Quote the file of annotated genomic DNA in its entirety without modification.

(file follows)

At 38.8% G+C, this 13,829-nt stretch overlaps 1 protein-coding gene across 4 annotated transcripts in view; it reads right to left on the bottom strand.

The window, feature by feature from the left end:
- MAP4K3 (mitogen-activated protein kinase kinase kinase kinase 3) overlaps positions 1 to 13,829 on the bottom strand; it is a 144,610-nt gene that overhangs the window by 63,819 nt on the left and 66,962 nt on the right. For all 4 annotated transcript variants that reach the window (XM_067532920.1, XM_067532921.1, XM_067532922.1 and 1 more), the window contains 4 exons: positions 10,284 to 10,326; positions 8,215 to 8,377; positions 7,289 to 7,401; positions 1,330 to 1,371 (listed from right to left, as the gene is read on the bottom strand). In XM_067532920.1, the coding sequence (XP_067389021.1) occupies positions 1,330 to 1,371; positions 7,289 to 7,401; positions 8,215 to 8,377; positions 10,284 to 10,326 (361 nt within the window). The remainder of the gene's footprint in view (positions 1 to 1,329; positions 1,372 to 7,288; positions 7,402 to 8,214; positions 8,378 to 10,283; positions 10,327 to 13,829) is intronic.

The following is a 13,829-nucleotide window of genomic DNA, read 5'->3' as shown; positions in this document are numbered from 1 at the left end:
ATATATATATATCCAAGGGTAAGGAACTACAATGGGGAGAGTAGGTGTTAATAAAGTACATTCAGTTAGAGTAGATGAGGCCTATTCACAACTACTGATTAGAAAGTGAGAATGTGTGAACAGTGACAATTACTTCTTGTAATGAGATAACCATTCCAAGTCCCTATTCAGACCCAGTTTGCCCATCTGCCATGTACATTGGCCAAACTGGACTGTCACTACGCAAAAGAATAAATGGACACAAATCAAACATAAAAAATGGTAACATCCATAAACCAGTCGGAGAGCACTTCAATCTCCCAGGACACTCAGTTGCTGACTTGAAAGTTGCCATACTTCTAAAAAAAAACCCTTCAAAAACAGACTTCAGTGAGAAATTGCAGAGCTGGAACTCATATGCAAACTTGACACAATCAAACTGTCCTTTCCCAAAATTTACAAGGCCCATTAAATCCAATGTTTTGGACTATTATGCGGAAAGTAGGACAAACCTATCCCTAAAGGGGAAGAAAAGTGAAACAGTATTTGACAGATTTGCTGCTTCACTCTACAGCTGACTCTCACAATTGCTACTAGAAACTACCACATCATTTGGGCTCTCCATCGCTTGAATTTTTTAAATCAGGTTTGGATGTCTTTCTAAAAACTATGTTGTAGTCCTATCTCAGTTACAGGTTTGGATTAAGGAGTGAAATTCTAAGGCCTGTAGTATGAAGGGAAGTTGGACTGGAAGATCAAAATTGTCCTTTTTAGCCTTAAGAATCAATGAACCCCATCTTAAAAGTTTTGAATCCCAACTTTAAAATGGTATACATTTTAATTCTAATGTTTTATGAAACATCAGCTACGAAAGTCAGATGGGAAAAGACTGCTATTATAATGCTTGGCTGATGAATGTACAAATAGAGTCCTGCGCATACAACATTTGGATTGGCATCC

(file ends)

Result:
At 38.8% G+C, this 13,829-nt stretch overlaps 1 protein-coding gene across 4 annotated transcripts in view; it reads right to left on the bottom strand.

The window, feature by feature from the left end:
- MAP4K3 (mitogen-activated protein kinase kinase kinase kinase 3) overlaps positions 1 to 13,829 on the bottom strand; it is a 144,610-nt gene that overhangs the window by 63,819 nt on the left and 66,962 nt on the right. For all 4 annotated transcript variants that reach the window (XM_067532920.1, XM_067532921.1, XM_067532922.1 and 1 more), the window contains 4 exons: positions 10,284 to 10,326; positions 8,215 to 8,377; positions 7,289 to 7,401; positions 1,330 to 1,371 (listed from right to left, as the gene is read on the bottom strand). In XM_067532920.1, the coding sequence (XP_067389021.1) occupies positions 1,330 to 1,371; positions 7,289 to 7,401; positions 8,215 to 8,377; positions 10,284 to 10,326 (361 nt within the window). The remainder of the gene's footprint in view (positions 1 to 1,329; positions 1,372 to 7,288; positions 7,402 to 8,214; positions 8,378 to 10,283; positions 10,327 to 13,829) is intronic.

The following is a 13,829-nucleotide window of genomic DNA, read 5'->3' as shown; positions in this document are numbered from 1 at the left end:
ATATATATATATCCAAGGGTAAGGAACTACAATGGGGAGAGTAGGTGTTAATAAAGTACATTCAGTTAGAGTAGATGAGGCCTATTCACAACTACTGATTAGAAAGTGAGAATGTGTGAACAGTGACAATTACTTCTTGTAATGAGATAACCATTCCAAGTCCCTATTCAGACCCAGTTTGCCCATCTGCCATGTACATTGGCCAAACTGGACTGTCACTACGCAAAAGAATAAATGGACACAAATCAAACATAAAAAATGGTAACATCCATAAACCAGTCGGAGAGCACTTCAATCTCCCAGGACACTCAGTTGCTGACTTGAAAGTTGCCATACTTCTAAAAAAAAACCCTTCAAAAACAGACTTCAGTGAGAAATTGCAGAGCTGGAACTCATATGCAAACTTGACACAATCAAACTGTCCTTTCCCAAAATTTACAAGGCCCATTAAATCCAATGTTTTGGACTATTATGCGGAAAGTAGGACAAACCTATCCCTAAAGGGGAAGAAAAGTGAAACAGTATTTGACAGATTTGCTGCTTCACTCTACAGCTGACTCTCACAATTGCTACTAGAAACTACCACATCATTTGGGCTCTCCATCGCTTGAATTTTTTAAATCAGGTTTGGATGTCTTTCTAAAAACTATGTTGTAGTCCTATCTCAGTTACAGGTTTGGATTAAGGAGTGAAATTCTAAGGCCTGTAGTATGAAGGGAAGTTGGACTGGAAGATCAAAATTGTCCTTTTTAGCCTTAAGAATCAATGAACCCCATCTTAAAAGTTTTGAATCCCAACTTTAAAATGGTATACATTTTAATTCTAATGTTTTATGAAACATCAGCTACGAAAGTCAGATGGGAAAAGACTGCTATTATAATGCTTGGCTGATGAATGTACAAATAGAGTCCTGCGCATACAACATTTGGATTGGCATCC